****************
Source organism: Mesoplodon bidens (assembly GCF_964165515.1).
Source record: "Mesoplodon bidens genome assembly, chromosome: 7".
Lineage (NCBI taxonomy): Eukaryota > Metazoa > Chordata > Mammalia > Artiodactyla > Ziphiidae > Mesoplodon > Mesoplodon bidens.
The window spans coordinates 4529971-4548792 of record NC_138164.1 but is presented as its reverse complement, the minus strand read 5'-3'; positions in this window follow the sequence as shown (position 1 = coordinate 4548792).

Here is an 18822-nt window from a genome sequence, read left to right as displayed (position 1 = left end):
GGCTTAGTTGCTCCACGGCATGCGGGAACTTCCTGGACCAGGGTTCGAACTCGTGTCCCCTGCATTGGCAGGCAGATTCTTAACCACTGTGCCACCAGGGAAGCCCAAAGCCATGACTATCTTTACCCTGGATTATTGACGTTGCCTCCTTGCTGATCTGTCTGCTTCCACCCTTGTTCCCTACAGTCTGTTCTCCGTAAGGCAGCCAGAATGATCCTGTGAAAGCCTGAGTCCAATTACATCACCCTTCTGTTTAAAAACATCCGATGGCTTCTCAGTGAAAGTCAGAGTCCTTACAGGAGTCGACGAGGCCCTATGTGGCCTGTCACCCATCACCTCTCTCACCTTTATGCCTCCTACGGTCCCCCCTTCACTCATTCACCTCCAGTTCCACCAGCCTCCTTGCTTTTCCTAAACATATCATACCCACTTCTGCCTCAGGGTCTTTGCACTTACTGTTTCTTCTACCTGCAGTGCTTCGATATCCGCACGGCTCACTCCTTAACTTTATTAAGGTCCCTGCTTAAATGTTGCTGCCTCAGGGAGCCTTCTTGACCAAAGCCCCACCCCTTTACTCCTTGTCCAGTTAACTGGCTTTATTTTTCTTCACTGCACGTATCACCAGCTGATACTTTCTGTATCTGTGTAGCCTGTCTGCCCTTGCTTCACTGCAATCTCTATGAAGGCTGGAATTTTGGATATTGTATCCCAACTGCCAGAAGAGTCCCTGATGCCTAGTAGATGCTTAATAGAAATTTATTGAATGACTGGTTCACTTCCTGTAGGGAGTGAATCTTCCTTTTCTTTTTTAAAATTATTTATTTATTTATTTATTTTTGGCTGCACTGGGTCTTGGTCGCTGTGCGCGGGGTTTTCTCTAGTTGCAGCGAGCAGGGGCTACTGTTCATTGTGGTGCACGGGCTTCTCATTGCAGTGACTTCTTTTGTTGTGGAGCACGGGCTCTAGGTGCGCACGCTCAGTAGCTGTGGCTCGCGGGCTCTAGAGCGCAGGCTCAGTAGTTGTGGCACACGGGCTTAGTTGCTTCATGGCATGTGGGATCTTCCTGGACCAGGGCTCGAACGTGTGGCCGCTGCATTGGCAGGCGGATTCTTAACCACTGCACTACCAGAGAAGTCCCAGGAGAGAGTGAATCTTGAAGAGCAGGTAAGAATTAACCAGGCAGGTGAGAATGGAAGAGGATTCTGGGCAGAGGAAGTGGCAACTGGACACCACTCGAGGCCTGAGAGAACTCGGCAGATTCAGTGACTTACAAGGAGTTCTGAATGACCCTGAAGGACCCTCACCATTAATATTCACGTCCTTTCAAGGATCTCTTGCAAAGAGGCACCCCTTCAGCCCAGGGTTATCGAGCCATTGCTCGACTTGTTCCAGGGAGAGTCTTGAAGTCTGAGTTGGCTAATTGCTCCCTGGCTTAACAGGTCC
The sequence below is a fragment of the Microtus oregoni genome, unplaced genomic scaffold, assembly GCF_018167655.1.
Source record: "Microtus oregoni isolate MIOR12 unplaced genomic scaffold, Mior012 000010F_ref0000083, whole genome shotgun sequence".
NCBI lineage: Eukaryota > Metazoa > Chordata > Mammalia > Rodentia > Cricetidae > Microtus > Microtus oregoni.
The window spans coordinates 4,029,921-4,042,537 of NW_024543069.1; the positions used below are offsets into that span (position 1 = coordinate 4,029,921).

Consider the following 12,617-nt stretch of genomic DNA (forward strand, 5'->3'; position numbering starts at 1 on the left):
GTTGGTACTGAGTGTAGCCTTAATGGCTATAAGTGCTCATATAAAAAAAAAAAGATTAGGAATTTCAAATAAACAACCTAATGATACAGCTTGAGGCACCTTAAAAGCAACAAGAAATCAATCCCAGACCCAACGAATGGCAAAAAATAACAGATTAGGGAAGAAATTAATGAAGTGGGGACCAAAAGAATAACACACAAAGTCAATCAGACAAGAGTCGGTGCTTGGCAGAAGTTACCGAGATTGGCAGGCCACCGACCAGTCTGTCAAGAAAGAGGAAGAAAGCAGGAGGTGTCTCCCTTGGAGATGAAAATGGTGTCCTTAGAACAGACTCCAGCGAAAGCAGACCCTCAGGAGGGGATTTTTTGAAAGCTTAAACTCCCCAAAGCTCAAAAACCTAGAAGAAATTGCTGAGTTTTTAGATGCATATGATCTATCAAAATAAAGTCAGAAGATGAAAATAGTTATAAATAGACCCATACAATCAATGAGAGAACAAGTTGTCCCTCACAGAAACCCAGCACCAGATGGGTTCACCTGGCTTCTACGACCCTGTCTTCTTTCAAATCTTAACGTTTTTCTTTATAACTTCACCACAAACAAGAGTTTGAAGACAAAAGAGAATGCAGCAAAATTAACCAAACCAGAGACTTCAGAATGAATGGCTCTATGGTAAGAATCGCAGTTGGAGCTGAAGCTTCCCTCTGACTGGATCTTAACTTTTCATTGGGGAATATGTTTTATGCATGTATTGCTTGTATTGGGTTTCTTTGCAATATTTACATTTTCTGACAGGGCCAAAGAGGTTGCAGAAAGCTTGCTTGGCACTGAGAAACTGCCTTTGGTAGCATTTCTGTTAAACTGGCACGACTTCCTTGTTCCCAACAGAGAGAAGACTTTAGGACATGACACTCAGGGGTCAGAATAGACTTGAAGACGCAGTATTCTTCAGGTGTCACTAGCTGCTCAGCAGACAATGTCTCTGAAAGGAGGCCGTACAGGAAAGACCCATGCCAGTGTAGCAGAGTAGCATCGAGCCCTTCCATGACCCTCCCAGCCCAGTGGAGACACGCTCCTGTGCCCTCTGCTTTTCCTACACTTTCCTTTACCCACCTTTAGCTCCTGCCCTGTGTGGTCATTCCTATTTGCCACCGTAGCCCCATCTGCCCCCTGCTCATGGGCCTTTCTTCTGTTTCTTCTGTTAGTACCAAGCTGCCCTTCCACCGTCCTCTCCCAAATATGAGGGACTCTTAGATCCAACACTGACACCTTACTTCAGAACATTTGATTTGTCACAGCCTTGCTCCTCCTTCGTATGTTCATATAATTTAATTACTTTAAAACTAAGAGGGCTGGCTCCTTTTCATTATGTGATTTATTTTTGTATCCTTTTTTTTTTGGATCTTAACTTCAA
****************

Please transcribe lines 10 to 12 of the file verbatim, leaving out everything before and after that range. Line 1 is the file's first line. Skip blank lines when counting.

The window spans coordinates 4,029,921-4,042,537 of NW_024543069.1; the positions used below are offsets into that span (position 1 = coordinate 4,029,921).

Consider the following 12,617-nt stretch of genomic DNA (forward strand, 5'->3'; position numbering starts at 1 on the left):
GTTGGTACTGAGTGTAGCCTTAATGGCTATAAGTGCTCATATAAAAAAAAAAAGATTAGGAATTTCAAATAAACAACCTAATGATACAGCTTGAGGCACCTTAAAAGCAACAAGAAATCAATCCCAGACCCAACGAATGGCAAAAAATAACAGATTAGGGAAGAAATTAATGAAGTGGGGACCAAAAGAATAACACACAAAGTCAATCAGACAAGAGTCGGTGCTTGGCAGAAGTTACCGAGATTGGCAGGCCACCGACCAGTCTGTCAAGAAAGAGGAAGAAAGCAGGAGGTGTCTCCCTTGGAGATGAAAATGGTGTCCTTAGAACAGACTCCAGCGAAAGCAGACCCTCAGGAGGGGATTTTTTGAAAGCTTAAACTCCCCAAAGCTCAAAAACCTAGAAGAAATTGCTGAGTTTTTAGATGCATATGATCTATCAAAATAAAGTCAGAAGATGAAAATAGTTATAAATAGACCCATACAATCAATGAGAGAACAAGTTGTCCCTCACAGAAACCCAGCACCAGATGGGTTCACCTGGCTTCTACGACCCTGTCTTCTTTCAAATCTTAACGTTTTTCTTTATAACTTCACCACAAACAAGAGTTTGAAGACAAAAGAGAATGCAGCAAAATTAACCAAACCAGAGACTTCAGAATGAATGGCTCTATGGTAAGAATCGCAGTTGGAGCTGAAGCTTCCCTCTGACTGGATCTTAACTTTTCATTGGGGAATATGTTTTATGCATGTATTGCTTGTATTGGGTTTCTTTGCAATATTTACATTTTCTGACAGGGCCAAAGAGGTTGCAGAAAGCTTGCTTGGCACTGAGAAACTGCCTTTGGTAGCATTTCTGTTAAACTGGCACGACTTCCTTGTTCCCAACAGAGAGAAGACTTTAGGACATGACACTCAGGGGTCAGAATAGACTTGAAGACGCAGTATTCTTCAGGTGTCACTAGCTGCTCAGCAGACAATGTCTCTGAAAGGAGGCCGTACAGGAAAGACCCATGCCAGTGTAGCAGAGTAGCATCGAGCCCTTCCATGACCCTCCCAGCCCAGTGGAGACACGCTCCTGTGCCCTCTGCTTTTCCTACACTTTCCTTTACCCACCTTTAGCTCCTGCCCTGTGTGGTCATTCCTATTTGCCACCGTAGCCCCATCTGCCCCCTGCTCATGGGCCTTTCTTCTGTTTCTTCTGTTAGTACCAAGCTGCCCTTCCACCGTCCTCTCCCAAATATGAGGGACTCTTAGATCCAACACTGACACCTTACTTCAGAACATTTGATTTGTCACAGCCTTGCTCCTCCTTCGTATGTTCATATAATTTAATTACTTTAAAACTAAGAGGGCTGGCTCCTTTTCATTATGTGATTTATTTTTGTATCCTTTTTTTTTTGGATCTTAACTTCAA